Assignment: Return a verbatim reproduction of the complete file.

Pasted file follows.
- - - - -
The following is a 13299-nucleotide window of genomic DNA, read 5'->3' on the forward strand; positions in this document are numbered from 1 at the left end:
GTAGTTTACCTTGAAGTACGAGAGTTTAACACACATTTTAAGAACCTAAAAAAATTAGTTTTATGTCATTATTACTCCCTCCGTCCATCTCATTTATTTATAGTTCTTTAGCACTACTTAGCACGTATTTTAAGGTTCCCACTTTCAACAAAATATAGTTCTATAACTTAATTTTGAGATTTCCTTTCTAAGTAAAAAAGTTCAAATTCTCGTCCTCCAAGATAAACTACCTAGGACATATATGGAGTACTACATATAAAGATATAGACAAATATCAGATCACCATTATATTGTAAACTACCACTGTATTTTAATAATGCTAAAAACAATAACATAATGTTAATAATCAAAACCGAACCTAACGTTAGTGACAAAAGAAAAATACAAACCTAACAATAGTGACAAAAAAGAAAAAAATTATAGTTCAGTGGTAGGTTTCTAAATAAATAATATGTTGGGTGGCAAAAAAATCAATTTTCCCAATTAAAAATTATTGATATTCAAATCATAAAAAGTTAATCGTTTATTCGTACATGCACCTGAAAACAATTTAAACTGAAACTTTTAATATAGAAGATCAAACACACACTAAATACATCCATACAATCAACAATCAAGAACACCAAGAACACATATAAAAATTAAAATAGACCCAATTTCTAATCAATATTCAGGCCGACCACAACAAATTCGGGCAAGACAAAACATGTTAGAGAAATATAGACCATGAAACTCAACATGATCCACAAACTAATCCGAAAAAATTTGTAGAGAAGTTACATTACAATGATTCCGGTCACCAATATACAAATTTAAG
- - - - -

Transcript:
The following is a 13299-nucleotide window of genomic DNA, read 5'->3' on the forward strand; positions in this document are numbered from 1 at the left end:
GTAGTTTACCTTGAAGTACGAGAGTTTAACACACATTTTAAGAACCTAAAAAAATTAGTTTTATGTCATTATTACTCCCTCCGTCCATCTCATTTATTTATAGTTCTTTAGCACTACTTAGCACGTATTTTAAGGTTCCCACTTTCAACAAAATATAGTTCTATAACTTAATTTTGAGATTTCCTTTCTAAGTAAAAAAGTTCAAATTCTCGTCCTCCAAGATAAACTACCTAGGACATATATGGAGTACTACATATAAAGATATAGACAAATATCAGATCACCATTATATTGTAAACTACCACTGTATTTTAATAATGCTAAAAACAATAACATAATGTTAATAATCAAAACCGAACCTAACGTTAGTGACAAAAGAAAAATACAAACCTAACAATAGTGACAAAAAAGAAAAAAATTATAGTTCAGTGGTAGGTTTCTAAATAAATAATATGTTGGGTGGCAAAAAAATCAATTTTCCCAATTAAAAATTATTGATATTCAAATCATAAAAAGTTAATCGTTTATTCGTACATGCACCTGAAAACAATTTAAACTGAAACTTTTAATATAGAAGATCAAACACACACTAAATACATCCATACAATCAACAATCAAGAACACCAAGAACACATATAAAAATTAAAATAGACCCAATTTCTAATCAATATTCAGGCCGACCACAACAAATTCGGGCAAGACAAAACATGTTAGAGAAATATAGACCATGAAACTCAACATGATCCACAAACTAATCCGAAAAAATTTGTAGAGAAGTTACATTACAATGATTCCGGTCACCAATATACAAATTTAAG